Be Mighty by Jill A. Stoddard draws on acceptance and commitment therapy (ACT) to help women free themselves from the anxiety, worry, and stress that are holding them back.
The author observes that if you get attached to narratives about being damaged or broken, you’re “probably a frequent flier at the popular hot spot known as the Comfort Zone.” She argues that anxiety, worry, and stress aren’t actually the problem; it’s the way that we react to them that leads to suffering. In particular, attempts at avoidance and resistance get us in trouble.
The book describes an anxiety triumvirate consisting of intolerance of uncertainty, lack of perceived control, and an overinflated sense of responsibility for things happening around us. “When you are troubled by the anxiety triumvirate, you will do whatever it takes to get answers and fix the problem, all while staying in charge.” That may include excessive internet searching, reassurance-seeking, or excessive checking. While those strategies may make us feel better in the short-term (“it works, or we wouldn’t do it”), they actually provide more fuel for the anxiety triumvirate.
I thought this observation was particularly insightful: “We think we should be able to solve “problems” inside our bodies (uncomfortable thoughts, emotions, sensations, and urges) because our experience solving problems outside our bodies tells us it’s possible.” However, attempting to problem-solve anxiety leads to psychological inflexibility, which is the exact opposite of what ACT is aiming for.
In the chapter on willingness, the author points out that when you’re not willing to experience anxiety, you start feeling anxious about anxiety, so hello anxiety. She likened willingness to water, as it simply flows around things that get in its way without stopping or trying to get rid of them.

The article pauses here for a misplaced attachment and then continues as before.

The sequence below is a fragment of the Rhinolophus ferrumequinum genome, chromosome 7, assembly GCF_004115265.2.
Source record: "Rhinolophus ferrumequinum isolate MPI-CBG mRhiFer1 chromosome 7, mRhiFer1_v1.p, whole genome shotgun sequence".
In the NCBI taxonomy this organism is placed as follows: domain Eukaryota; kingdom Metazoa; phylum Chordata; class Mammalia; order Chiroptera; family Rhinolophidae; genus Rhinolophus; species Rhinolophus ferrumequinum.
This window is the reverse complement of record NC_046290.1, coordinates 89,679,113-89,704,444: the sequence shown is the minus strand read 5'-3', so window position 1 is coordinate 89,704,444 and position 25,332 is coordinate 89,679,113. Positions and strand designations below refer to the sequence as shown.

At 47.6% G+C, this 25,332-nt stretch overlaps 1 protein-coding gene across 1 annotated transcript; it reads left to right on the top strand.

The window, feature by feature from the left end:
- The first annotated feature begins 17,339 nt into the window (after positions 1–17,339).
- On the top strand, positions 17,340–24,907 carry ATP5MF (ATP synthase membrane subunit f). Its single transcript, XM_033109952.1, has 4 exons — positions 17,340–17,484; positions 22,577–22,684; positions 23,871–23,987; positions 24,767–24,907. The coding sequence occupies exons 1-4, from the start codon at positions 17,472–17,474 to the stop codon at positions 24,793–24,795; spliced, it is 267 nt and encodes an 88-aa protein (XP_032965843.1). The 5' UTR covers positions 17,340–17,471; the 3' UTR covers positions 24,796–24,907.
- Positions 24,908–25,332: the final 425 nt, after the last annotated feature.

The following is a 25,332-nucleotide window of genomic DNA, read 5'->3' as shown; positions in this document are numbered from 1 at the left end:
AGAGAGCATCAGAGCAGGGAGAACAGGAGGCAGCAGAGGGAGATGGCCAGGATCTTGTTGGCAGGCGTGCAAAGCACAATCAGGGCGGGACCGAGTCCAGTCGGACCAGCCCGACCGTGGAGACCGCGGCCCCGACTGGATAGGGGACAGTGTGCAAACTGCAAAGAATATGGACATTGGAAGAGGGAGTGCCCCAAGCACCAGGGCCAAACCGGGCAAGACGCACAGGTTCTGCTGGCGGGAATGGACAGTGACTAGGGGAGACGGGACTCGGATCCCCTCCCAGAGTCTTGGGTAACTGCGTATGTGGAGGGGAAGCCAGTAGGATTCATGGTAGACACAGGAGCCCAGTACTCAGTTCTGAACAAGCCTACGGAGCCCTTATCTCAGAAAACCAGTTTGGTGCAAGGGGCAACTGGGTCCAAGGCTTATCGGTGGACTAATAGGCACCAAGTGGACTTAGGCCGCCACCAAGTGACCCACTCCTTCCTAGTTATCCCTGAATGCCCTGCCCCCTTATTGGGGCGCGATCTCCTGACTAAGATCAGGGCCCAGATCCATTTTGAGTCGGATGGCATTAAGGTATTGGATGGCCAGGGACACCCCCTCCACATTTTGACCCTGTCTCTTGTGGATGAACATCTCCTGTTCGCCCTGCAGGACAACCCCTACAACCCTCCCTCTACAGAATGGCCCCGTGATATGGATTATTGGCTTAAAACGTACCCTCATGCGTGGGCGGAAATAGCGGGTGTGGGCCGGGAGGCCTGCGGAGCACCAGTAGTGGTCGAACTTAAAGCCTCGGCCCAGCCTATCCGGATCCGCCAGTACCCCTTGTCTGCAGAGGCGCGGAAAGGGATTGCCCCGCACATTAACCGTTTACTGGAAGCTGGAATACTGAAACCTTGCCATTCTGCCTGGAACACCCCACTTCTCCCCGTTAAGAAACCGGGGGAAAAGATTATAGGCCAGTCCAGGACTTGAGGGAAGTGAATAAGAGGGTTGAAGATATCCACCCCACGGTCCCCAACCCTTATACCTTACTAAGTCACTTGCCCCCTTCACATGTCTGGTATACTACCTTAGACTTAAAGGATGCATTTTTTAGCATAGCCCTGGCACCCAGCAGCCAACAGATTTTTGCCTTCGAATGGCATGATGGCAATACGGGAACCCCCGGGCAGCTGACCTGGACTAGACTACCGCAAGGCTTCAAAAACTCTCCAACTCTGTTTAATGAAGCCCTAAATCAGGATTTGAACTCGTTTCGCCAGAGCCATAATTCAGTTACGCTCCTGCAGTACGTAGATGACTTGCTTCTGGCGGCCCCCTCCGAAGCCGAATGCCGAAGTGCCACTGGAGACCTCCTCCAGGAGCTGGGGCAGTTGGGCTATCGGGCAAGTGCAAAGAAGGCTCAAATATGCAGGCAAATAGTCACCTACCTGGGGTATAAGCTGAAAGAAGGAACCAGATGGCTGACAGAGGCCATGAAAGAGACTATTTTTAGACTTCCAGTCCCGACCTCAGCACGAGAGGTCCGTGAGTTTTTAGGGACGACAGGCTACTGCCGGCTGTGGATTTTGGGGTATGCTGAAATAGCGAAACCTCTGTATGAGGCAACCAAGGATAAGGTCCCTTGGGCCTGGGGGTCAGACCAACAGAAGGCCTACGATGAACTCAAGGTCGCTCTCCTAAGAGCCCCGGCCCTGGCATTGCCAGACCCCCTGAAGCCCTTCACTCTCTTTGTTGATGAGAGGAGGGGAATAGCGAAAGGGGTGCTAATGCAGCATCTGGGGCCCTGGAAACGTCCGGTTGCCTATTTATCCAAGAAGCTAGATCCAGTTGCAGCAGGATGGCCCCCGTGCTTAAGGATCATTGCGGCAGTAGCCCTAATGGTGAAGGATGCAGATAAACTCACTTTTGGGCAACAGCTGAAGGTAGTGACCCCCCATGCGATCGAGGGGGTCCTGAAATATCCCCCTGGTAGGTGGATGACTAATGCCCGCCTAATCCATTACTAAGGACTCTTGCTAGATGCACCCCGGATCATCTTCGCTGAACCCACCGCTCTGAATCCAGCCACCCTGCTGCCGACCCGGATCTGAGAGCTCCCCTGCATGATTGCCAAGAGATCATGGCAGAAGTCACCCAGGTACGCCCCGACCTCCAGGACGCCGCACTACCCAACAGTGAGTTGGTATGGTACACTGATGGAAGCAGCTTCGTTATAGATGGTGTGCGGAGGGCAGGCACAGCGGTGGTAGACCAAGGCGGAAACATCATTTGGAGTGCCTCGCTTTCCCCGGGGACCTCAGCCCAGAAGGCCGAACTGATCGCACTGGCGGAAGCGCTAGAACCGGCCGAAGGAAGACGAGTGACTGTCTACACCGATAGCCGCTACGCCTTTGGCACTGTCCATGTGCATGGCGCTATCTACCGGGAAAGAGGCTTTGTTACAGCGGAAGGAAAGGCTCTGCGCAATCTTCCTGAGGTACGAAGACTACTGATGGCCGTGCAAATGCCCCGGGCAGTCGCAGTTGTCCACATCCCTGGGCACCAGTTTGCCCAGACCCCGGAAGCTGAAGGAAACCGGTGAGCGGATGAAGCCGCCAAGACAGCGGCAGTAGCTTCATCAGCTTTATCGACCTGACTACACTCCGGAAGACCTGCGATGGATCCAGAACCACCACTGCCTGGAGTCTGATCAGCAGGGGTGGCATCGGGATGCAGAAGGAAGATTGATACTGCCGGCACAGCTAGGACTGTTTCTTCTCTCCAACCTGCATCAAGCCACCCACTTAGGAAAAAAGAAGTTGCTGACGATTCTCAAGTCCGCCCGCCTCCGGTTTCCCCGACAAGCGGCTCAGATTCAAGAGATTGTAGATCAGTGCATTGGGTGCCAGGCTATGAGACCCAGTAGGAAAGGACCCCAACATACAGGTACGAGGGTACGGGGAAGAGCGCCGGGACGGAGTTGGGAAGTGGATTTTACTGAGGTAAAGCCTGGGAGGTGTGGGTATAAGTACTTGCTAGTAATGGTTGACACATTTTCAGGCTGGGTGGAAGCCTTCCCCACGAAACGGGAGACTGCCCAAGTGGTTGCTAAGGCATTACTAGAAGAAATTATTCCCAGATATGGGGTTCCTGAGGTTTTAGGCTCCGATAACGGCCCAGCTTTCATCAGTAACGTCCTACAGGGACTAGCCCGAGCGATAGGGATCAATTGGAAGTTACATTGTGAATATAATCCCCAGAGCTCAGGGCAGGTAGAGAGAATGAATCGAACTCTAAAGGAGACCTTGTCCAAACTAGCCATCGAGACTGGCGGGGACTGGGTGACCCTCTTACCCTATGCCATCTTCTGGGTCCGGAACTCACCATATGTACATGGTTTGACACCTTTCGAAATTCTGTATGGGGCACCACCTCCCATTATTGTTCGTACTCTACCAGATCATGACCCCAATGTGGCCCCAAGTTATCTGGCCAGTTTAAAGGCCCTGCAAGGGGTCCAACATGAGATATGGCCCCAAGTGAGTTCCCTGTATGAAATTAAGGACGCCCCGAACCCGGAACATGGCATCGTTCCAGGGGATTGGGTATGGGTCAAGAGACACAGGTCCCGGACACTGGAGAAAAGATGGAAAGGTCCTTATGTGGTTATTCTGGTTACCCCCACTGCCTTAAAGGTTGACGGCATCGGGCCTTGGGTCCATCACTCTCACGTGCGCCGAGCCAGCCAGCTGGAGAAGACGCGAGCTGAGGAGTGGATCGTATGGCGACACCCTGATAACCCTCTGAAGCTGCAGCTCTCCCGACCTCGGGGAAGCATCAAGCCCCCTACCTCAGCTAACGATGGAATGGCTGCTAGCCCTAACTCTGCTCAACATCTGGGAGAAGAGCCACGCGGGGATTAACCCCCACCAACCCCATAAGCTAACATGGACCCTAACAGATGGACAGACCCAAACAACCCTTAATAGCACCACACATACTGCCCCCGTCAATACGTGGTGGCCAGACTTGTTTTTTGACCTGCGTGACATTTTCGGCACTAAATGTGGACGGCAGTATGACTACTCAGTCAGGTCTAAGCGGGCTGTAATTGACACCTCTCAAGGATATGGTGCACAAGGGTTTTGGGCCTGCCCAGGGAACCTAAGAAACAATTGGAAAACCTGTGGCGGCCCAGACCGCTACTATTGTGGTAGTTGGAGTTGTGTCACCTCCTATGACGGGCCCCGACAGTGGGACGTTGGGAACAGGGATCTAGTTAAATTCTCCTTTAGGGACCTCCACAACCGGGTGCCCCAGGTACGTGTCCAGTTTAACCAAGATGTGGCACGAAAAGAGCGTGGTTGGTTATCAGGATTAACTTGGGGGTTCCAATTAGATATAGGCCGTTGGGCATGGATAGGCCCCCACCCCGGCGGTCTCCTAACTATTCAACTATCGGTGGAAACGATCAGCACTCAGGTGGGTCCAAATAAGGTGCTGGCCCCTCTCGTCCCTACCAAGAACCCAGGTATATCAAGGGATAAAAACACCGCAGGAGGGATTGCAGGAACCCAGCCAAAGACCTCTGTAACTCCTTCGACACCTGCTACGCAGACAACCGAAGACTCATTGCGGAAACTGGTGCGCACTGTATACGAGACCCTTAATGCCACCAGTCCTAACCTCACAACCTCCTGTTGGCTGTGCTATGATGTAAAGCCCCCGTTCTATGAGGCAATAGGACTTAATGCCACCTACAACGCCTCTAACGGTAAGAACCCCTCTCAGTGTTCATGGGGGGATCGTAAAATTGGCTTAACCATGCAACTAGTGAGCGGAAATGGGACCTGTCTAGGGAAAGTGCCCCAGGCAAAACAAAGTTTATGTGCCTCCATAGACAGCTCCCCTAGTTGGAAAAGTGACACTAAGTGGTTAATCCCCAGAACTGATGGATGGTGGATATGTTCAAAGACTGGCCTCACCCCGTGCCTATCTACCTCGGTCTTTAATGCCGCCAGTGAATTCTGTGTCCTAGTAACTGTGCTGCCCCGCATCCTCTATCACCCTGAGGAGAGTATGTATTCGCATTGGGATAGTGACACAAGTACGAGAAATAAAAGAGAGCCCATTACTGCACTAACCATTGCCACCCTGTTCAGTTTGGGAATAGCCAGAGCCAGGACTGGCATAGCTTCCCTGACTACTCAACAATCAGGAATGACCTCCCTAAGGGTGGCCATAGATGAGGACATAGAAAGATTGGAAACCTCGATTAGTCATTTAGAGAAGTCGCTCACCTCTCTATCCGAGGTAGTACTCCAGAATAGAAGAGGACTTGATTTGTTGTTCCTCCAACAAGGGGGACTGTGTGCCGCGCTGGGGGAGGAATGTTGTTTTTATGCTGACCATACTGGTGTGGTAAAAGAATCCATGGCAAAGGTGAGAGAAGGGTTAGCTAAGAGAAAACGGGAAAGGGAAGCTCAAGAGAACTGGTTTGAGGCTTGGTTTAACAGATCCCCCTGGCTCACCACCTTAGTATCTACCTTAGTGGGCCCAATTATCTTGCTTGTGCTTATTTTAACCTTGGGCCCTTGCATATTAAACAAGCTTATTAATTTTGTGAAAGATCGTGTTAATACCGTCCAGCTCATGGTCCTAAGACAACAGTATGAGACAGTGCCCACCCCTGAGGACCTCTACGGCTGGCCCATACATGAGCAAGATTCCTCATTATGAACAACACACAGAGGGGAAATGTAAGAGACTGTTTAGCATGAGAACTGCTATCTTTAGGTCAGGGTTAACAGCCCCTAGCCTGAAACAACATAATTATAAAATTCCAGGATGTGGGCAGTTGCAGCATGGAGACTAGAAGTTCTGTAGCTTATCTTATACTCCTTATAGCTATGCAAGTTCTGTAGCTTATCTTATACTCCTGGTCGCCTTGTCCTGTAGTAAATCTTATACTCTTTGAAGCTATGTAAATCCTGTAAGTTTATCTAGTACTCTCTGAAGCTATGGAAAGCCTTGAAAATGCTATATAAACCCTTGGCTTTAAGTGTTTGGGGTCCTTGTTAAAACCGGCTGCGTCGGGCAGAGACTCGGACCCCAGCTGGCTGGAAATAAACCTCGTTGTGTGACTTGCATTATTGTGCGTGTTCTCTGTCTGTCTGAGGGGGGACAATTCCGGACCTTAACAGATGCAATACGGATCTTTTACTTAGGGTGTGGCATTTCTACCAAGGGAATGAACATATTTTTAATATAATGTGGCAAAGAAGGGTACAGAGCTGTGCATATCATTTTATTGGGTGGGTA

I quite liked this bit on avoidance and the comfort zone:
“Her Majesty, Avoidance, is usually ruling the queendom, manipulating you with her tempting promises of relief while holding you hostage in the Tiny Tower of the Comfort Zone. So when that childish rebel shows up kicking and screaming (“But I don’t wanna feel the feelings!”), remind her of the might of mindfulness, hand her the weapon of willingness, and send her off to dethrone that evil Avoidance queen.”
The book also talks about changing your “buts” to “ands”, the role of values, committed actions that are based on those values, and cognitive defusion (separating ourselves from our thoughts). It describes the combination of core beliefs and safety behaviours as a suit of armour that we wear to try to shield ourselves from pain, but it restricts our ability to live our lives.
ACT in general is anti-affirmations, framing it as just another way of over-attaching ourselves to stories. The author jumps on board the anti-positivity train, writing, “Affirmations, and positive self-talk in general, are often just fusion and avoidance in disguise.”
While women are the identified audience of the book and there is some attention given to societal pressures that women face, feminist issues aren’t the primary focus, and I think the book would still be quite relevant to male readers. The book is divided into short sections, making it really easy to read. It’s fairly short, and the author does a good job of succinctly explaining key ACT concepts without going into too much detail. The tone is casual and light-hearted, and I learned a new expression – “banana pants.” I think this book would be a really good fit for anyone looking for a therapy-based book that’s fun and doesn’t feel too therapy-ish.
Be Mighty is available on Amazon (affiliate link).